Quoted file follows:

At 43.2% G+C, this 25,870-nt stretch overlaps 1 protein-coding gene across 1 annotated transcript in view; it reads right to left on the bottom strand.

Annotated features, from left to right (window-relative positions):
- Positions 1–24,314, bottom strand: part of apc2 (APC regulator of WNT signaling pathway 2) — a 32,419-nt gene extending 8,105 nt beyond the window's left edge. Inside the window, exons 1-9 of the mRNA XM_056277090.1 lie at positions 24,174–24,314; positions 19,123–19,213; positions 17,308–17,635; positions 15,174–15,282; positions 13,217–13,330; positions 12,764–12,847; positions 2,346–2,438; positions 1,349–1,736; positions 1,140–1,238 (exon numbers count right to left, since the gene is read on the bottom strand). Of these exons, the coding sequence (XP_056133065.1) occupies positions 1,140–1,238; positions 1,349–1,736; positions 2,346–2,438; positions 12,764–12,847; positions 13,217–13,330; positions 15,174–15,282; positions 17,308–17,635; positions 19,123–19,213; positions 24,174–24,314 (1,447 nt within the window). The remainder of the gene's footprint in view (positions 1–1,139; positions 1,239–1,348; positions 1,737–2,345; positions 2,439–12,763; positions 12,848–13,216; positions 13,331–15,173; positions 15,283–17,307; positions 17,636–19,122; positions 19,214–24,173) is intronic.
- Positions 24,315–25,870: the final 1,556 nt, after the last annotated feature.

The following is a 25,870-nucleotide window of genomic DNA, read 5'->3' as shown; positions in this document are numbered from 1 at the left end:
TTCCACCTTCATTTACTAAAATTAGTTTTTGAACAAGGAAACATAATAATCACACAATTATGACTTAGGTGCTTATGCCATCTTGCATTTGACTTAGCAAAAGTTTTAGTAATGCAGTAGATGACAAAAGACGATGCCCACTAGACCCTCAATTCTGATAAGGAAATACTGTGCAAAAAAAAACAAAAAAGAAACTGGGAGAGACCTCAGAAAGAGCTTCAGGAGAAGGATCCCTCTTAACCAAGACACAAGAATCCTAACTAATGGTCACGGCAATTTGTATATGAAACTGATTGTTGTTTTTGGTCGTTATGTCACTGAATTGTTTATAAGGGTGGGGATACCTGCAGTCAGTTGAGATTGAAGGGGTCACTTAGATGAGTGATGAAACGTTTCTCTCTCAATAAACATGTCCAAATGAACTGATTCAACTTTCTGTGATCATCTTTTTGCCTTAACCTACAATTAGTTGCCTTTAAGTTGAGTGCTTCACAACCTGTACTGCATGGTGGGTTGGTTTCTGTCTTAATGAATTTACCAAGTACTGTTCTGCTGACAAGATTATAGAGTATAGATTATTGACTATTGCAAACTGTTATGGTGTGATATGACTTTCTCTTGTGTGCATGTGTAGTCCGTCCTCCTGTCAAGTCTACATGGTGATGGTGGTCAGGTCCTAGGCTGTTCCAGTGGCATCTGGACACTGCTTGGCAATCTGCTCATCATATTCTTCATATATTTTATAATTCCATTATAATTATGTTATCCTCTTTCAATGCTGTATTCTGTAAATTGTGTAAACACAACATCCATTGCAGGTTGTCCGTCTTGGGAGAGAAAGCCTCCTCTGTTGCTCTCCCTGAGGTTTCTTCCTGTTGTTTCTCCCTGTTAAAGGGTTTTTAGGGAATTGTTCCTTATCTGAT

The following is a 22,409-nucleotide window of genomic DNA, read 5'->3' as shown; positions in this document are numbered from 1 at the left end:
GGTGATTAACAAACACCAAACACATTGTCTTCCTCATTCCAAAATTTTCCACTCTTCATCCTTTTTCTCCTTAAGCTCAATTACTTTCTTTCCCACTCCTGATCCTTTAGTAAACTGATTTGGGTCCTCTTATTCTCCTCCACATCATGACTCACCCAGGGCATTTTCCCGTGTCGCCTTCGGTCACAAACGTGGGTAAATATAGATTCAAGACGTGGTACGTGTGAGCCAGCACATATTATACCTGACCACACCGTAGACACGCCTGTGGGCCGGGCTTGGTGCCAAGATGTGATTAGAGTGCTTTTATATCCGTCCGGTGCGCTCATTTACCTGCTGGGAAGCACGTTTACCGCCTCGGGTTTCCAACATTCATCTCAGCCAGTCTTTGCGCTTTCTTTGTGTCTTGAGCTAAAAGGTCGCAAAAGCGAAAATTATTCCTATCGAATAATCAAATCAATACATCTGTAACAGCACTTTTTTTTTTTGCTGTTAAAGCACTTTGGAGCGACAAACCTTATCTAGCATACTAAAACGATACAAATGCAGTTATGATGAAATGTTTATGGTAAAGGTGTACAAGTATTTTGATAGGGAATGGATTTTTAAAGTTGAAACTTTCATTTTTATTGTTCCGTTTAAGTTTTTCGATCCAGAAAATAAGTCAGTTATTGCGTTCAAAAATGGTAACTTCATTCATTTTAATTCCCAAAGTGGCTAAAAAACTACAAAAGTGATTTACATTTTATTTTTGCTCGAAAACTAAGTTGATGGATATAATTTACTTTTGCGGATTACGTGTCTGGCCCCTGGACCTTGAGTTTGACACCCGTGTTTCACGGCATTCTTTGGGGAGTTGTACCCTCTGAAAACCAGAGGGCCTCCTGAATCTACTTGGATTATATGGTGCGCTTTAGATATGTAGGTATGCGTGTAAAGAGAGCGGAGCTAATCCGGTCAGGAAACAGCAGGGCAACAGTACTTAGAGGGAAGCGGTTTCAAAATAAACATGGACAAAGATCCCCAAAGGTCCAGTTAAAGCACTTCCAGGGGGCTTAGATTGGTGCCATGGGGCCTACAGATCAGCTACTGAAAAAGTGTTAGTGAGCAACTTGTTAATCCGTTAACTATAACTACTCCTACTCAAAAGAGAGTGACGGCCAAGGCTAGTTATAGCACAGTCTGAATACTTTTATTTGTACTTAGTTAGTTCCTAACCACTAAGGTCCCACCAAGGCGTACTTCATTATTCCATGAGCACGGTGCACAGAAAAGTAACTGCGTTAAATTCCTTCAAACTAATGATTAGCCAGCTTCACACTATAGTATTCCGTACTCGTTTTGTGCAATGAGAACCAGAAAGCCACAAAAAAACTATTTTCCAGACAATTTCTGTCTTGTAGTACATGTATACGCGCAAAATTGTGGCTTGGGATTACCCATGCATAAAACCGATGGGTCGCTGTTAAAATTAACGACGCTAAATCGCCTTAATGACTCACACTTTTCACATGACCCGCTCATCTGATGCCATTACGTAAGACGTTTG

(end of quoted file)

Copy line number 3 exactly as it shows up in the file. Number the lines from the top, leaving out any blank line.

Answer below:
- Positions 1–24,314, bottom strand: part of apc2 (APC regulator of WNT signaling pathway 2) — a 32,419-nt gene extending 8,105 nt beyond the window's left edge. Inside the window, exons 1-9 of the mRNA XM_056277090.1 lie at positions 24,174–24,314; positions 19,123–19,213; positions 17,308–17,635; positions 15,174–15,282; positions 13,217–13,330; positions 12,764–12,847; positions 2,346–2,438; positions 1,349–1,736; positions 1,140–1,238 (exon numbers count right to left, since the gene is read on the bottom strand). Of these exons, the coding sequence (XP_056133065.1) occupies positions 1,140–1,238; positions 1,349–1,736; positions 2,346–2,438; positions 12,764–12,847; positions 13,217–13,330; positions 15,174–15,282; positions 17,308–17,635; positions 19,123–19,213; positions 24,174–24,314 (1,447 nt within the window). The remainder of the gene's footprint in view (positions 1–1,139; positions 1,239–1,348; positions 1,737–2,345; positions 2,439–12,763; positions 12,848–13,216; positions 13,331–15,173; positions 15,283–17,307; positions 17,636–19,122; positions 19,214–24,173) is intronic.